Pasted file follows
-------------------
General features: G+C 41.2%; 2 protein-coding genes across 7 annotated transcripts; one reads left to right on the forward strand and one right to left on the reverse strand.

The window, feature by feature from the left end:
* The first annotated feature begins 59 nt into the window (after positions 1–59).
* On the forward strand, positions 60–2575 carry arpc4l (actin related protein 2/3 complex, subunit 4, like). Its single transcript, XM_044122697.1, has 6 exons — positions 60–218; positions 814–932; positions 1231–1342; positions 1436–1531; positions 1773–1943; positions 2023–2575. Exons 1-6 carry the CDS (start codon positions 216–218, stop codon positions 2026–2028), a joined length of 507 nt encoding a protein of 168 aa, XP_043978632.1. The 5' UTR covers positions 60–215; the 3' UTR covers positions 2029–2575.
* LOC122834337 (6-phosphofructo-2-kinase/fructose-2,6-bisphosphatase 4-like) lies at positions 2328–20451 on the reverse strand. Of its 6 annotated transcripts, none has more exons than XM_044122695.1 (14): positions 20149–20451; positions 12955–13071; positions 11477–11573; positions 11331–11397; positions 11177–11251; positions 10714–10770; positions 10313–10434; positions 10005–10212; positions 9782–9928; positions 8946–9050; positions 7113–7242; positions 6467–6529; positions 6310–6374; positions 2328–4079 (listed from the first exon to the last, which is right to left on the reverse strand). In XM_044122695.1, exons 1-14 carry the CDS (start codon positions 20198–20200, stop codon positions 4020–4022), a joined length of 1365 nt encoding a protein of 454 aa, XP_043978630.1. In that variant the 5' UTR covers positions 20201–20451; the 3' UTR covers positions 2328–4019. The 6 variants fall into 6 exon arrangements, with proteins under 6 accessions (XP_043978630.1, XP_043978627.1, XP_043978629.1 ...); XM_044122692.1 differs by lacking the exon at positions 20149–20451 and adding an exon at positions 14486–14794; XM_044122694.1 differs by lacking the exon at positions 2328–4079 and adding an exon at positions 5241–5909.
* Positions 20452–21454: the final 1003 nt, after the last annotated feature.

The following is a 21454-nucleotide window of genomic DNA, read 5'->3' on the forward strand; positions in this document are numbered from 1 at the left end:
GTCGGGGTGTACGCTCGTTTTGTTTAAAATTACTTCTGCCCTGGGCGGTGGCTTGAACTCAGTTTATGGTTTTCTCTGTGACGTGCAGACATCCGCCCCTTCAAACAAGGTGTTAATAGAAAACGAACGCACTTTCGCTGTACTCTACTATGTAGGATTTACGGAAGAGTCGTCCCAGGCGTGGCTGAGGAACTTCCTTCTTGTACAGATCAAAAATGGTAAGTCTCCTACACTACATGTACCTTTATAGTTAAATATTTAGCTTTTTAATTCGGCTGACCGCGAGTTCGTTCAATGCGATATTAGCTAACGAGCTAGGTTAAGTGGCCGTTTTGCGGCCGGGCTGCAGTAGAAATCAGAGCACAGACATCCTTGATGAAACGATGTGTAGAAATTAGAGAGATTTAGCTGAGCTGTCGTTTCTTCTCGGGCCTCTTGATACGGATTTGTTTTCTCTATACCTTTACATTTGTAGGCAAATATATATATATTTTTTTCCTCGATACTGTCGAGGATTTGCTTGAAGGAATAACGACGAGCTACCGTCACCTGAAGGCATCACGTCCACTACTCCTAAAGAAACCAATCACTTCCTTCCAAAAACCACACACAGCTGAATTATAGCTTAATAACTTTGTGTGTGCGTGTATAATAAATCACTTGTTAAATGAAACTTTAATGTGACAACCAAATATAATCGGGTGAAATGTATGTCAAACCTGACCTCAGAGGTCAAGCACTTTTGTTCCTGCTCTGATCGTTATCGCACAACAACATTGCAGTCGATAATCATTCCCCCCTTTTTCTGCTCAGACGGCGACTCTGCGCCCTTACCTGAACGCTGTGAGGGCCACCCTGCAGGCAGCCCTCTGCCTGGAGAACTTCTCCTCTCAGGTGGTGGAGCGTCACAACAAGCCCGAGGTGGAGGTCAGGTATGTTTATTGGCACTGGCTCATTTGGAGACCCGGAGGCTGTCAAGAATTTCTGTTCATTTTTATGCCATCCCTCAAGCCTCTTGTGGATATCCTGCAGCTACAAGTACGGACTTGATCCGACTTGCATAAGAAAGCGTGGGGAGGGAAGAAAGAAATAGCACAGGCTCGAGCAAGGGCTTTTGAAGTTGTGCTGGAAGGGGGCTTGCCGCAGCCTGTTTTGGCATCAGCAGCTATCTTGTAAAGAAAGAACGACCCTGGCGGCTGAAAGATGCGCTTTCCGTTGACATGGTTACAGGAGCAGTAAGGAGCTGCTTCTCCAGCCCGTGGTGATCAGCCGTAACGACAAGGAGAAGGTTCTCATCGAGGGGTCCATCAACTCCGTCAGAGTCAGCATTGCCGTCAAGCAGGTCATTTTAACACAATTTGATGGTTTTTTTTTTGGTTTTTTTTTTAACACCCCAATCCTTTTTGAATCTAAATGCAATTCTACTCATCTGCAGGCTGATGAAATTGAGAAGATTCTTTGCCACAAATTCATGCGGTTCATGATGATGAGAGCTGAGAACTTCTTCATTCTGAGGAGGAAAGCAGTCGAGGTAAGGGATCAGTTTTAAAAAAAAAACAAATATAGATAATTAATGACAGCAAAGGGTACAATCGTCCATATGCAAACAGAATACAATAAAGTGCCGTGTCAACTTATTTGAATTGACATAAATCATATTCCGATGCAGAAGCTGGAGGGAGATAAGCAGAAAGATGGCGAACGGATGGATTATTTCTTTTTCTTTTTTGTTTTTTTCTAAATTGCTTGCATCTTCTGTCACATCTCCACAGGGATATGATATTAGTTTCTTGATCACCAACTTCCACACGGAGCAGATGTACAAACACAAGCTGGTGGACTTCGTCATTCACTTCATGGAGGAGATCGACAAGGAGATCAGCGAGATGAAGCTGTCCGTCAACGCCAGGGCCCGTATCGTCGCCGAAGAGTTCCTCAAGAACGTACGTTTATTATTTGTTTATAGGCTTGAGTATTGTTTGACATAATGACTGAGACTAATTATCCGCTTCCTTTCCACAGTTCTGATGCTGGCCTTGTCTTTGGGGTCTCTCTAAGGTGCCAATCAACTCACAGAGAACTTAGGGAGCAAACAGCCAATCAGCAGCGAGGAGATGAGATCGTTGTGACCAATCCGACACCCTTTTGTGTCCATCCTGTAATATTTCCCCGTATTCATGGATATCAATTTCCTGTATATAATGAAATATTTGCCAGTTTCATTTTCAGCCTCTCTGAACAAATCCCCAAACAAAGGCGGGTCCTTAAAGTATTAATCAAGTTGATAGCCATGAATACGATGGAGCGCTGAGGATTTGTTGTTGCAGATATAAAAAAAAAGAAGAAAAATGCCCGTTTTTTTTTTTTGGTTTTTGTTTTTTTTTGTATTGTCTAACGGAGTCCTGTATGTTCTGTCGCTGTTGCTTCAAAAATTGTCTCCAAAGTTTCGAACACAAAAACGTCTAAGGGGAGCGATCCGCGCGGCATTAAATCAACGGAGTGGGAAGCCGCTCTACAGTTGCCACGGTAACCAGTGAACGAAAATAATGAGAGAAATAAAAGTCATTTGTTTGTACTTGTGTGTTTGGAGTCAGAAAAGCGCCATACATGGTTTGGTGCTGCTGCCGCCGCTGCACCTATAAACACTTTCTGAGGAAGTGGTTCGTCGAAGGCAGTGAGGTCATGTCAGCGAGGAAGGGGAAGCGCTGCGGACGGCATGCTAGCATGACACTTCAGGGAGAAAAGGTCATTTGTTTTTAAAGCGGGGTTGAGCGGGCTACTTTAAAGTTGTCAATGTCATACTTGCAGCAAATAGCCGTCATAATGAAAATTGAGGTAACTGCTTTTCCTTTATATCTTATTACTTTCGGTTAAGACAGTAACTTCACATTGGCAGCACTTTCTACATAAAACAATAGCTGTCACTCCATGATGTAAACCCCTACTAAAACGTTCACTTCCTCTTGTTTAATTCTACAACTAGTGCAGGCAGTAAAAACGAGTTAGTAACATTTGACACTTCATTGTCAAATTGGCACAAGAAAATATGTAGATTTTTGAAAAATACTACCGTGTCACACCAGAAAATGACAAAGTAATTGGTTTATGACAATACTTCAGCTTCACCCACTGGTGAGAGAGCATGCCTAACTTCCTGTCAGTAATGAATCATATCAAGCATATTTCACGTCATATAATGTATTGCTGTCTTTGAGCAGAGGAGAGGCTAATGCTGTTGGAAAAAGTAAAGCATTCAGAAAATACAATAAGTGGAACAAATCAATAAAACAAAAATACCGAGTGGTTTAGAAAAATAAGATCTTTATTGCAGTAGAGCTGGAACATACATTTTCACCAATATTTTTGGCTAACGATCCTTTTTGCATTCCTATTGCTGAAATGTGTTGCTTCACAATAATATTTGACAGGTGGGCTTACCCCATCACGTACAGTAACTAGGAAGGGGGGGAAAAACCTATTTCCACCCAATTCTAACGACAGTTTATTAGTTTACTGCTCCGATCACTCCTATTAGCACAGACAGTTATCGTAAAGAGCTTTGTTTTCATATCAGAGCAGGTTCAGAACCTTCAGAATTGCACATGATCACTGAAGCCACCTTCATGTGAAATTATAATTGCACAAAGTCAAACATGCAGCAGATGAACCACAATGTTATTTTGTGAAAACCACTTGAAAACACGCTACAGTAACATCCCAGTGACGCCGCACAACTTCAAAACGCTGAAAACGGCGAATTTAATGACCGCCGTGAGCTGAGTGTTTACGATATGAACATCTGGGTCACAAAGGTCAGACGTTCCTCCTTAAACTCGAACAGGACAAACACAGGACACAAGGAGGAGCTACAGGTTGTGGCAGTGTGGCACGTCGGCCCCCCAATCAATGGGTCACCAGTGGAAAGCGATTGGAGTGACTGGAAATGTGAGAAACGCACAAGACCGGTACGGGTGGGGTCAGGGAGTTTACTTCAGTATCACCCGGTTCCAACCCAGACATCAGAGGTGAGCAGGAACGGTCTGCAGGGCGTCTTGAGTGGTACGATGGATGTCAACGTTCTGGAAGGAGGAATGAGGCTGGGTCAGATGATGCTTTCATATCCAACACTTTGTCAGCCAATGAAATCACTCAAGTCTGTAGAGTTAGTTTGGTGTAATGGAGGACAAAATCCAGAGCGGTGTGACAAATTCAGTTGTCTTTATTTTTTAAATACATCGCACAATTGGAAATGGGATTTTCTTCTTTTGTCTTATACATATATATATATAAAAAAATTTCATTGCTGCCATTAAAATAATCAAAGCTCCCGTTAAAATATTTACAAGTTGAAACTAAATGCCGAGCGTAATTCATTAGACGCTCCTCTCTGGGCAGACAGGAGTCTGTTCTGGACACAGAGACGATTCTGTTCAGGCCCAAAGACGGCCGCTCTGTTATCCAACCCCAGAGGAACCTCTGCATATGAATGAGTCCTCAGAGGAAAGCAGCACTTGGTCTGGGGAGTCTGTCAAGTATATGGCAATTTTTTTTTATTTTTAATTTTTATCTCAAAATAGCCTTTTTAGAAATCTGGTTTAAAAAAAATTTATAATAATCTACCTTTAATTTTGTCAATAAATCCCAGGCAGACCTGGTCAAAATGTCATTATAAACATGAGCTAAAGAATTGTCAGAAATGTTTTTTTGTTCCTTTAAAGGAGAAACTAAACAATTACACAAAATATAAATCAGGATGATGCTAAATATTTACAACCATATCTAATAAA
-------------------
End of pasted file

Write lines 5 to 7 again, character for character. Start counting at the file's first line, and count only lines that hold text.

* LOC122834337 (6-phosphofructo-2-kinase/fructose-2,6-bisphosphatase 4-like) lies at positions 2328–20451 on the reverse strand. Of its 6 annotated transcripts, none has more exons than XM_044122695.1 (14): positions 20149–20451; positions 12955–13071; positions 11477–11573; positions 11331–11397; positions 11177–11251; positions 10714–10770; positions 10313–10434; positions 10005–10212; positions 9782–9928; positions 8946–9050; positions 7113–7242; positions 6467–6529; positions 6310–6374; positions 2328–4079 (listed from the first exon to the last, which is right to left on the reverse strand). In XM_044122695.1, exons 1-14 carry the CDS (start codon positions 20198–20200, stop codon positions 4020–4022), a joined length of 1365 nt encoding a protein of 454 aa, XP_043978630.1. In that variant the 5' UTR covers positions 20201–20451; the 3' UTR covers positions 2328–4019. The 6 variants fall into 6 exon arrangements, with proteins under 6 accessions (XP_043978630.1, XP_043978627.1, XP_043978629.1 ...); XM_044122692.1 differs by lacking the exon at positions 20149–20451 and adding an exon at positions 14486–14794; XM_044122694.1 differs by lacking the exon at positions 2328–4079 and adding an exon at positions 5241–5909.
* Positions 20452–21454: the final 1003 nt, after the last annotated feature.

The following is a 21454-nucleotide window of genomic DNA, read 5'->3' on the forward strand; positions in this document are numbered from 1 at the left end: